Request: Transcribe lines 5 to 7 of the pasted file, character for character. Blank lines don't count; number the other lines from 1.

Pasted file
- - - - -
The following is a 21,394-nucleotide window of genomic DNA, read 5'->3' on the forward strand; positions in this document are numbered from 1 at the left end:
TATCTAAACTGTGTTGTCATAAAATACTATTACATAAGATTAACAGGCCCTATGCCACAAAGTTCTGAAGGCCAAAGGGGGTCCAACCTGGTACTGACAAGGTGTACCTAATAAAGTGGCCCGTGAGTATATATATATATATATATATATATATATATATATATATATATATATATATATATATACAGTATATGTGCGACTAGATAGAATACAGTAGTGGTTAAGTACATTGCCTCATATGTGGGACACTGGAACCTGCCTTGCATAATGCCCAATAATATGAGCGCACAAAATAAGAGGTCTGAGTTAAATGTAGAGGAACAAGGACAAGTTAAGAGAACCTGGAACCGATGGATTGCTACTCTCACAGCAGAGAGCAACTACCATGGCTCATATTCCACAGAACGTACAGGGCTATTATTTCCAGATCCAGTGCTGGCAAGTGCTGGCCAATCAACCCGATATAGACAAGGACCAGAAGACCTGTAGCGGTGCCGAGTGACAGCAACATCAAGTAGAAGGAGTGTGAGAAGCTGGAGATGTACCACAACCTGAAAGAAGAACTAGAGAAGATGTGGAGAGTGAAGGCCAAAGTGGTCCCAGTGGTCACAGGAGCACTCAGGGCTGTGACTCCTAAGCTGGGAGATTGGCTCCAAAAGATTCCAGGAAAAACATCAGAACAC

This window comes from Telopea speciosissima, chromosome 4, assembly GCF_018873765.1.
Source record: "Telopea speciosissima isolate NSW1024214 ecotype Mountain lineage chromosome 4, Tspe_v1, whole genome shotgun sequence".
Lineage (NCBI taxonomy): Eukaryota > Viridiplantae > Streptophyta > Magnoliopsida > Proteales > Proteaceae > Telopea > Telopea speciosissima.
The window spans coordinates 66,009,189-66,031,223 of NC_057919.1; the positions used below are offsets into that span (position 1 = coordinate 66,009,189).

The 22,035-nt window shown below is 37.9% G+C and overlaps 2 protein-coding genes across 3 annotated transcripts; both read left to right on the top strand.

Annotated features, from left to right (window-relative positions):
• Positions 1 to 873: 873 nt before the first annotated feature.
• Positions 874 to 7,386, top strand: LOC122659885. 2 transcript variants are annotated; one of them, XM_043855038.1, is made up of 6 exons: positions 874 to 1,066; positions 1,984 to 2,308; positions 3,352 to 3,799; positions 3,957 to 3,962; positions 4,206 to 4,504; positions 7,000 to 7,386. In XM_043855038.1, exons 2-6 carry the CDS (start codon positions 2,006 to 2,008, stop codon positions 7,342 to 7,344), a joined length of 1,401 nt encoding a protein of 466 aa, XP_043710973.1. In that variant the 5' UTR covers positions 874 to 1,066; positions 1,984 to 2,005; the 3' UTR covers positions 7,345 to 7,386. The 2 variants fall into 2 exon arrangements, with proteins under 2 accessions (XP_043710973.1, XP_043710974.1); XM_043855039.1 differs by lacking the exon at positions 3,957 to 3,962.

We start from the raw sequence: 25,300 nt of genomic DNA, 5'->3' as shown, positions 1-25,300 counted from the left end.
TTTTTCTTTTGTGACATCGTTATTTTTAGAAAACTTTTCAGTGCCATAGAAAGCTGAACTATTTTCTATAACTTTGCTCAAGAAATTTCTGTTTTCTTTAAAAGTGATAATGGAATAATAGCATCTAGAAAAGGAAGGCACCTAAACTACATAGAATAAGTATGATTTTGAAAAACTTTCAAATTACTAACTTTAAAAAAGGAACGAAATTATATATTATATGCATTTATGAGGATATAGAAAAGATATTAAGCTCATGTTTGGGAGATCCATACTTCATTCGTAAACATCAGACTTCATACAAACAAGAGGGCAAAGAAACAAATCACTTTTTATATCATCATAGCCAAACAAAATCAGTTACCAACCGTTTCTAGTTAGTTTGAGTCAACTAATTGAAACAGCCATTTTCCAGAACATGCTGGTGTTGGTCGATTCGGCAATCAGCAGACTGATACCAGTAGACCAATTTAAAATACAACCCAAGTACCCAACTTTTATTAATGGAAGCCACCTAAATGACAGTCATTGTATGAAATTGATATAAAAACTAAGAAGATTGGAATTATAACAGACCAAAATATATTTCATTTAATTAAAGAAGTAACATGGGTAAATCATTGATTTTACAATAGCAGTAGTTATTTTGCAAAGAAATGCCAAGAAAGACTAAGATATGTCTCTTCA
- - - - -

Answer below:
Lineage (NCBI taxonomy): Eukaryota > Viridiplantae > Streptophyta > Magnoliopsida > Proteales > Proteaceae > Telopea > Telopea speciosissima.
The window spans coordinates 66,009,189-66,031,223 of NC_057919.1; the positions used below are offsets into that span (position 1 = coordinate 66,009,189).

The 22,035-nt window shown below is 37.9% G+C and overlaps 2 protein-coding genes across 3 annotated transcripts; both read left to right on the top strand.